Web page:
Homeland Security

Democratic Leaders Request FBI Funding to Stop Russian Influence in Midterms
Also call for release of public report

Senate Majority Leader Mitch McConnell, right, and Minority Leader Charles E. Schumer make their way to the Senate floor. (Tom Williams/CQ Roll Call file photo)

Key Democratic lawmakers urged Republican leadership Wednesday to include additional FBI funding in the fiscal 2018 spending bill to combat possible Russian interference in the upcoming midterm elections.

The request comes after the Justice Department charged 13 Russian nationals and three Russian companies Friday over alleged attempts to interfere with the 2016 presidential election.

Spotlight on House After Senate Failure to Pass DACA Fix
White House puts pressure on House Republicans to advance conservative bill

Speaker Paul D. Ryan has said the House will only take up an immigration bill if it has President Donald Trump’s support. (Tom Williams/CQ Roll Call)

The Senate’s failure to advance immigration legislation last week took some pressure off House Republican leaders whose members wanted to ensure their chamber would offer a conservative counterproposal rather than just accept whatever the Senate produced.

But the White House — blamed by Democrats for killing a bipartisan Senate measure they believe could have cleared a 60-vote threshold without administration interference — is trying to keep the heat on the House.

NFL Player’s Drive for Social Justice Takes Him to the Hill
Thomas spearheading alliance between ‘athlete activists’ and politicians

Miami Dolphins safety Michael Thomas poses for photos on the House steps at the Capitol last week during his four-day externship arranged by the NFL Players Association. (Bill Clark/CQ Roll Call)

On the Friday before the first Sunday of the 2016 NFL season, the entire Miami Dolphins team gathered on the field after practice in Seattle.

No coaches. No trainers. No front-office staff. It was a players-only meeting.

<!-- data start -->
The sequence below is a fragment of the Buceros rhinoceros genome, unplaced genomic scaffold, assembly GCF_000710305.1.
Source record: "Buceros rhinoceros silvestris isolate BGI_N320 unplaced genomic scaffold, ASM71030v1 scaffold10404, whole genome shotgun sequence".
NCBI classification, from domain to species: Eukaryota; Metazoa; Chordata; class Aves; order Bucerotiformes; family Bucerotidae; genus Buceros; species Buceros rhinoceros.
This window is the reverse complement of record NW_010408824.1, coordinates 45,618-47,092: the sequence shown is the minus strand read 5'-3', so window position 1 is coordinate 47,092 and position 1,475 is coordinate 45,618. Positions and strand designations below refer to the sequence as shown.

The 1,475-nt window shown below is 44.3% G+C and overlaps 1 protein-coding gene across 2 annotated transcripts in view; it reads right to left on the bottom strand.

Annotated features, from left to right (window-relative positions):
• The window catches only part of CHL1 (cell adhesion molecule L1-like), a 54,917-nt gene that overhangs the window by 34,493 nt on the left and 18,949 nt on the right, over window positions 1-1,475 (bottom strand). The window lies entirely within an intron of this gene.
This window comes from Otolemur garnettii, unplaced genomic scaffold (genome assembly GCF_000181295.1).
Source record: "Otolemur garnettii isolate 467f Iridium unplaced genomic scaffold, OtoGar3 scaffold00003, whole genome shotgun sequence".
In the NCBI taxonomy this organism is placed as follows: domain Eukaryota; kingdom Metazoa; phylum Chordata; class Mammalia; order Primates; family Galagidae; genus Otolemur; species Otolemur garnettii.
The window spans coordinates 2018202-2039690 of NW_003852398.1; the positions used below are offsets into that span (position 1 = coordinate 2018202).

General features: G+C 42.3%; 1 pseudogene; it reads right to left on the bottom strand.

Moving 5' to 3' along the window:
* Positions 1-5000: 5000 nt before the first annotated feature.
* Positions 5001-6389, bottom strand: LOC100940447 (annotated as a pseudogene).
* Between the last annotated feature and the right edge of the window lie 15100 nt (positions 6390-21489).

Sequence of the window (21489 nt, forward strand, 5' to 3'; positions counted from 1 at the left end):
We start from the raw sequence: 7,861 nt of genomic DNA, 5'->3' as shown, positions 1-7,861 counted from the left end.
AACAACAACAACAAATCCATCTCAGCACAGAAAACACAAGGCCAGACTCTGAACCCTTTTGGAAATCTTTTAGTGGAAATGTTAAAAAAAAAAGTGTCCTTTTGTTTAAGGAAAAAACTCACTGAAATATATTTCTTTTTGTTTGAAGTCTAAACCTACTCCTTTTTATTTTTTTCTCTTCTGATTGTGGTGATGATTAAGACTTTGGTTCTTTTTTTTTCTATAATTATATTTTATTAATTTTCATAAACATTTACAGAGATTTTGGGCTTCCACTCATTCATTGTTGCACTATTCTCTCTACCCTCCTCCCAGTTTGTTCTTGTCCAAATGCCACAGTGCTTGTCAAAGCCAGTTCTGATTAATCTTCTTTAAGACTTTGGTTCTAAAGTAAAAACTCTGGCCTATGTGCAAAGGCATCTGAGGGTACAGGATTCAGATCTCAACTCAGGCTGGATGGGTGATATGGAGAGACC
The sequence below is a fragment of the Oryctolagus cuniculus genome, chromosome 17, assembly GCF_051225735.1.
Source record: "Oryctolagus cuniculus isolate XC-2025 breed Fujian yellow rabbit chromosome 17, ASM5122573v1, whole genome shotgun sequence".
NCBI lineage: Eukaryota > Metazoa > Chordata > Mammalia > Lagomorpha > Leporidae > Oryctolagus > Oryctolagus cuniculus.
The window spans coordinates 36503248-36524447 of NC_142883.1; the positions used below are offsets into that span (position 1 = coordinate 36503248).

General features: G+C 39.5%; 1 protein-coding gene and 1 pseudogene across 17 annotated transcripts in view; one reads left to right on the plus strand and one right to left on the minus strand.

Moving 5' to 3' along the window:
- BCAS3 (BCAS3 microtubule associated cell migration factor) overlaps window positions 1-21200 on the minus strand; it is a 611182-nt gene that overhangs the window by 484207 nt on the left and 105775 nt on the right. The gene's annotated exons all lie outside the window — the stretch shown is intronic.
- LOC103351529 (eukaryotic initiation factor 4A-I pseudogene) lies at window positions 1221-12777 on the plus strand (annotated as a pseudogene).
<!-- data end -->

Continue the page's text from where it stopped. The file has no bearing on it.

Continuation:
Trump Focuses on Shooting Fallout — but Challenges Abound
Lack of common ground, White House could stop gun-access bill

D.C.-area students and supporters demonstrate against gun violence with a lie-in outside the White House on Monday after 17 people were killed in a shooting at Marjory Stoneman Douglas High School in Parkland, Fla., last week. (Bill Clark/CQ Roll Call)

The White House is eager to portray Donald Trump as working to protect American students after the Florida high school massacre, but the president himself showed Tuesday why his staff’s intended messaging may fall flat.

West Wing aides have scheduled a series of events for later this week intended to allow Trump to appear presidential in the wake of the AR-15 killing spree by a troubled former student at Marjory Stoneman Douglas High School in Parkland that left 17 dead.

Opinion: Digital Discourse, Not Division
The deep anger driving partisan politics is a problem for everyone

Russian fingerprints can be found on many of the false memes and narratives that have helped divide Americans, Winston writes. (Spencer Platt/Getty Images file photo)

After a Facebook user posted an old satirical Onion spoof on teachers, guns and the National Rifle Association as an expression of her political opinion on the gun control issue, one of her buddies on the social media platform lamented, “I can’t tell Onion headlines from NYT and WaPost ones any longer.”

In this case, the issue was the Parkland school tragedy, hardly the stuff of satire, but when it comes to digital literacy and political discourse in general, this exchange only illustrates a larger point, that some folks may need a crash course in just how to tell when they’re being played — by the Russians or anybody else.

Kelly Admits Missteps With White House Aides’ Clearances